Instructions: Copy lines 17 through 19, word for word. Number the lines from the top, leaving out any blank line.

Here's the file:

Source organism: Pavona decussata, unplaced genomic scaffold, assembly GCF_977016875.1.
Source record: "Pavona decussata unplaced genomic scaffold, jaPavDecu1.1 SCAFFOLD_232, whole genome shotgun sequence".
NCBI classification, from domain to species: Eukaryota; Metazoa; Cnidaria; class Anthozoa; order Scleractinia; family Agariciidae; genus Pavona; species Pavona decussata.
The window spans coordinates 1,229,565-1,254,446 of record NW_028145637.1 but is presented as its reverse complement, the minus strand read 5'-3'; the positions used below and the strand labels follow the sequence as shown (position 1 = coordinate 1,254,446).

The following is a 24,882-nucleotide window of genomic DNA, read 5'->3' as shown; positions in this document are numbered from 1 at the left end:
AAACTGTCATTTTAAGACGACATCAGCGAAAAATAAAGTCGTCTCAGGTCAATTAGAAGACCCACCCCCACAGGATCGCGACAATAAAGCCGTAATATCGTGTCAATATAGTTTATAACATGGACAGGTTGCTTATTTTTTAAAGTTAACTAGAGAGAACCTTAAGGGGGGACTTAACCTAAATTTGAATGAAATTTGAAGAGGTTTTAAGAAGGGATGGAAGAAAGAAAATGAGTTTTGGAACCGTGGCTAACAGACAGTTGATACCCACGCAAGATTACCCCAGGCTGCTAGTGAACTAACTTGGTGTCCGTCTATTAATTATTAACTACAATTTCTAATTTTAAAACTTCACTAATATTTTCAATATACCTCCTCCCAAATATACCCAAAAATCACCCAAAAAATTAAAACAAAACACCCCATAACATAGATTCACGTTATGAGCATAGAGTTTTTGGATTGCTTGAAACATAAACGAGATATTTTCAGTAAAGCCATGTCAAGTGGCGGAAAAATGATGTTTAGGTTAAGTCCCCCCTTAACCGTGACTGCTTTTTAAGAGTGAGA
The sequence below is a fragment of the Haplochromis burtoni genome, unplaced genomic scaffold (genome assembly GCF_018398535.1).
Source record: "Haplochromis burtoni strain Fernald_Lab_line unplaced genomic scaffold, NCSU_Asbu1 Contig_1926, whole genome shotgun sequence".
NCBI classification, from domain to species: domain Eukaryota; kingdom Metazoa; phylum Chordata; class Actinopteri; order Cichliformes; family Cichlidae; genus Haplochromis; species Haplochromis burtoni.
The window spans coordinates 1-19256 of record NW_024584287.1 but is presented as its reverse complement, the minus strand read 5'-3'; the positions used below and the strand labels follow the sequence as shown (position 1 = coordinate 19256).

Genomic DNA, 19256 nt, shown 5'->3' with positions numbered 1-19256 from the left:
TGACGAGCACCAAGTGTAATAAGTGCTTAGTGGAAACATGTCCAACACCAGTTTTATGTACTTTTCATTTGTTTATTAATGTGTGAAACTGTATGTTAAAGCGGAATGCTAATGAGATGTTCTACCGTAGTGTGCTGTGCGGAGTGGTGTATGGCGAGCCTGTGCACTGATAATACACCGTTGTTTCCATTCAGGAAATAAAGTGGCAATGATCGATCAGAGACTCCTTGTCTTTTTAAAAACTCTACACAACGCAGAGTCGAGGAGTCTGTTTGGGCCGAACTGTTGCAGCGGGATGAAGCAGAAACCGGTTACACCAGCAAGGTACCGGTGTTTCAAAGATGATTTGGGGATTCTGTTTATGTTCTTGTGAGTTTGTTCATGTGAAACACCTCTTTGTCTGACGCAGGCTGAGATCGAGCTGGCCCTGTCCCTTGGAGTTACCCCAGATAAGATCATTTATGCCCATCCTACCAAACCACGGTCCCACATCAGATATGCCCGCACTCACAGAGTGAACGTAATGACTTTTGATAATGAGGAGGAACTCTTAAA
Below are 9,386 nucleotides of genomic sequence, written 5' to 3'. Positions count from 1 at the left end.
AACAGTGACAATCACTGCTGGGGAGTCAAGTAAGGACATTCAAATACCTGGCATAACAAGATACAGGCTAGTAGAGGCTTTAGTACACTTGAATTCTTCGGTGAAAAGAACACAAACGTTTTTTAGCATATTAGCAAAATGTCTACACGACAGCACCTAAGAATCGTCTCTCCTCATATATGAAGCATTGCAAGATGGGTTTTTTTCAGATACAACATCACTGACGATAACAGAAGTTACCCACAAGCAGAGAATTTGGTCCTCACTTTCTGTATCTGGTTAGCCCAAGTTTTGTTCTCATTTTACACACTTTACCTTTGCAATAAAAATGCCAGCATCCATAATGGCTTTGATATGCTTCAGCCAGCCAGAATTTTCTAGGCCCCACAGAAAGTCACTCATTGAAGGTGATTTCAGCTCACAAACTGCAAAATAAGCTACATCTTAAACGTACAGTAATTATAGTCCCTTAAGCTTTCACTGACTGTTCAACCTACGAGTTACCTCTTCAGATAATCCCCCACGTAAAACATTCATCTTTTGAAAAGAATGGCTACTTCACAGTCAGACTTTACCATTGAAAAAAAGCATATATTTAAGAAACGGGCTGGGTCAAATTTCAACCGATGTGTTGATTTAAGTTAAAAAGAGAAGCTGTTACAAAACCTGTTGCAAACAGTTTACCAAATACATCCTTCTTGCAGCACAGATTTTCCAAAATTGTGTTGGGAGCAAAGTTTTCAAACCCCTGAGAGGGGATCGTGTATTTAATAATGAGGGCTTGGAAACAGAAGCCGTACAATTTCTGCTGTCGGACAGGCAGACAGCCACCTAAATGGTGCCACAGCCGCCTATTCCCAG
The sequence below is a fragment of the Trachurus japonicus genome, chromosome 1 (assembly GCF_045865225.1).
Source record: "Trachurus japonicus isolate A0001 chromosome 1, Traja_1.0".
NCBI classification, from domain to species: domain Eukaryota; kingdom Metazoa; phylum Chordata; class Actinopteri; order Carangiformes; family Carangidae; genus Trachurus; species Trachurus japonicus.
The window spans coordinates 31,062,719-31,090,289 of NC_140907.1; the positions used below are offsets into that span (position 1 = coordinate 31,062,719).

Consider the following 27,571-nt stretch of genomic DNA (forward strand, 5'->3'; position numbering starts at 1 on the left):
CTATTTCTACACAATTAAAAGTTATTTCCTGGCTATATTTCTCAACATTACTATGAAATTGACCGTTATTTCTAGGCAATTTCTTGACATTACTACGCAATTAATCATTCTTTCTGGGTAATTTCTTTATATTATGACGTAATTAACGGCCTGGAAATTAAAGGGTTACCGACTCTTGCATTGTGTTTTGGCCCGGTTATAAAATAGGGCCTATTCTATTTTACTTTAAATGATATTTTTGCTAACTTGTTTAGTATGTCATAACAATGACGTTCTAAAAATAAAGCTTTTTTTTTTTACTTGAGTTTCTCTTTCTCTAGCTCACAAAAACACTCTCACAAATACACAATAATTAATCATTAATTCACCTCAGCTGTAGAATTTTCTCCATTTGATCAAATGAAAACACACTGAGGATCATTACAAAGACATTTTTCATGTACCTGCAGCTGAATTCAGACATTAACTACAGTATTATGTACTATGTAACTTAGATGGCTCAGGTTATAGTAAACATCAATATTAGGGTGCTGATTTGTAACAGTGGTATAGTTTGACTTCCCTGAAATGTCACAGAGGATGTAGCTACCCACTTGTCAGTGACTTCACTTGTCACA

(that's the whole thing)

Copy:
NCBI classification, from domain to species: domain Eukaryota; kingdom Metazoa; phylum Chordata; class Actinopteri; order Carangiformes; family Carangidae; genus Trachurus; species Trachurus japonicus.
The window spans coordinates 31,062,719-31,090,289 of NC_140907.1; the positions used below are offsets into that span (position 1 = coordinate 31,062,719).

Consider the following 27,571-nt stretch of genomic DNA (forward strand, 5'->3'; position numbering starts at 1 on the left):